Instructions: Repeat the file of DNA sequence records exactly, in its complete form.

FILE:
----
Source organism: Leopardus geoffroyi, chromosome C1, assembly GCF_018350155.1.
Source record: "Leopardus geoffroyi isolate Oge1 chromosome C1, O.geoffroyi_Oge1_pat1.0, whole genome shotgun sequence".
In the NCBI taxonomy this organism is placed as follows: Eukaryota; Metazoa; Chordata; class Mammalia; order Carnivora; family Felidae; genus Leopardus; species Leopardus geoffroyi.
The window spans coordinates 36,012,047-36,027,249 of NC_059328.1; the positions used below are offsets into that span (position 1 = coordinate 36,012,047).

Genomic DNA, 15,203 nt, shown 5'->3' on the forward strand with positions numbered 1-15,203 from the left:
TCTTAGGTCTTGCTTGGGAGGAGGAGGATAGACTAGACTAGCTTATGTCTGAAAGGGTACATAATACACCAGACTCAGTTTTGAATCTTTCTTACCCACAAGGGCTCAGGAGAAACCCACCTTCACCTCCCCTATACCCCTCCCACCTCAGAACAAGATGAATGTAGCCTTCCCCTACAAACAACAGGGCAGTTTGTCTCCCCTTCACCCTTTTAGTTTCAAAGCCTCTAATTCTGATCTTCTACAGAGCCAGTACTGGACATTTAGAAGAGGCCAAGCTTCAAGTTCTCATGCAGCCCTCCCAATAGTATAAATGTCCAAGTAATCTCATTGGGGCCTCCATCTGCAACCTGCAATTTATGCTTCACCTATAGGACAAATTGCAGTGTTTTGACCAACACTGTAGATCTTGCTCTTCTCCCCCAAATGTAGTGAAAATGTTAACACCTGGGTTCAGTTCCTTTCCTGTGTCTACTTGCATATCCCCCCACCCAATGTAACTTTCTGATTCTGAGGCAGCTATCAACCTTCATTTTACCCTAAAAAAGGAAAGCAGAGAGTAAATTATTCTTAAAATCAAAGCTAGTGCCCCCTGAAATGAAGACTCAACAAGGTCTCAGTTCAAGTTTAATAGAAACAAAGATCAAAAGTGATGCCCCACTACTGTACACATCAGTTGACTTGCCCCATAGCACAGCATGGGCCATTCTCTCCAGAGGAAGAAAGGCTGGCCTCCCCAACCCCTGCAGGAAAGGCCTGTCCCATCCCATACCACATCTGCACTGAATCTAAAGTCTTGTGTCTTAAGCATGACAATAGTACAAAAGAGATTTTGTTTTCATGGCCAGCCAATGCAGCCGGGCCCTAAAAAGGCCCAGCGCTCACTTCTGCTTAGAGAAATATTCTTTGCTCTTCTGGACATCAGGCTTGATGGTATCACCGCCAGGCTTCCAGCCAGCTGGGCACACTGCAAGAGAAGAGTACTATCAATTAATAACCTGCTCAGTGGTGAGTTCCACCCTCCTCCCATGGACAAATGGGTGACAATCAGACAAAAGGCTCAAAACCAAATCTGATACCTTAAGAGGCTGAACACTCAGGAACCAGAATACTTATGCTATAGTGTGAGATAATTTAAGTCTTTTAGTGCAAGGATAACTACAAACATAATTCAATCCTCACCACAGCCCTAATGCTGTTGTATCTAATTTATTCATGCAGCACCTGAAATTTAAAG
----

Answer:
Source organism: Leopardus geoffroyi, chromosome C1, assembly GCF_018350155.1.
Source record: "Leopardus geoffroyi isolate Oge1 chromosome C1, O.geoffroyi_Oge1_pat1.0, whole genome shotgun sequence".
In the NCBI taxonomy this organism is placed as follows: Eukaryota; Metazoa; Chordata; class Mammalia; order Carnivora; family Felidae; genus Leopardus; species Leopardus geoffroyi.
The window spans coordinates 36,012,047-36,027,249 of NC_059328.1; the positions used below are offsets into that span (position 1 = coordinate 36,012,047).

Genomic DNA, 15,203 nt, shown 5'->3' on the forward strand with positions numbered 1-15,203 from the left:
TCTTAGGTCTTGCTTGGGAGGAGGAGGATAGACTAGACTAGCTTATGTCTGAAAGGGTACATAATACACCAGACTCAGTTTTGAATCTTTCTTACCCACAAGGGCTCAGGAGAAACCCACCTTCACCTCCCCTATACCCCTCCCACCTCAGAACAAGATGAATGTAGCCTTCCCCTACAAACAACAGGGCAGTTTGTCTCCCCTTCACCCTTTTAGTTTCAAAGCCTCTAATTCTGATCTTCTACAGAGCCAGTACTGGACATTTAGAAGAGGCCAAGCTTCAAGTTCTCATGCAGCCCTCCCAATAGTATAAATGTCCAAGTAATCTCATTGGGGCCTCCATCTGCAACCTGCAATTTATGCTTCACCTATAGGACAAATTGCAGTGTTTTGACCAACACTGTAGATCTTGCTCTTCTCCCCCAAATGTAGTGAAAATGTTAACACCTGGGTTCAGTTCCTTTCCTGTGTCTACTTGCATATCCCCCCACCCAATGTAACTTTCTGATTCTGAGGCAGCTATCAACCTTCATTTTACCCTAAAAAAGGAAAGCAGAGAGTAAATTATTCTTAAAATCAAAGCTAGTGCCCCCTGAAATGAAGACTCAACAAGGTCTCAGTTCAAGTTTAATAGAAACAAAGATCAAAAGTGATGCCCCACTACTGTACACATCAGTTGACTTGCCCCATAGCACAGCATGGGCCATTCTCTCCAGAGGAAGAAAGGCTGGCCTCCCCAACCCCTGCAGGAAAGGCCTGTCCCATCCCATACCACATCTGCACTGAATCTAAAGTCTTGTGTCTTAAGCATGACAATAGTACAAAAGAGATTTTGTTTTCATGGCCAGCCAATGCAGCCGGGCCCTAAAAAGGCCCAGCGCTCACTTCTGCTTAGAGAAATATTCTTTGCTCTTCTGGACATCAGGCTTGATGGTATCACCGCCAGGCTTCCAGCCAGCTGGGCACACTGCAAGAGAAGAGTACTATCAATTAATAACCTGCTCAGTGGTGAGTTCCACCCTCCTCCCATGGACAAATGGGTGACAATCAGACAAAAGGCTCAAAACCAAATCTGATACCTTAAGAGGCTGAACACTCAGGAACCAGAATACTTATGCTATAGTGTGAGATAATTTAAGTCTTTTAGTGCAAGGATAACTACAAACATAATTCAATCCTCACCACAGCCCTAATGCTGTTGTATCTAATTTATTCATGCAGCACCTGAAATTTAAAG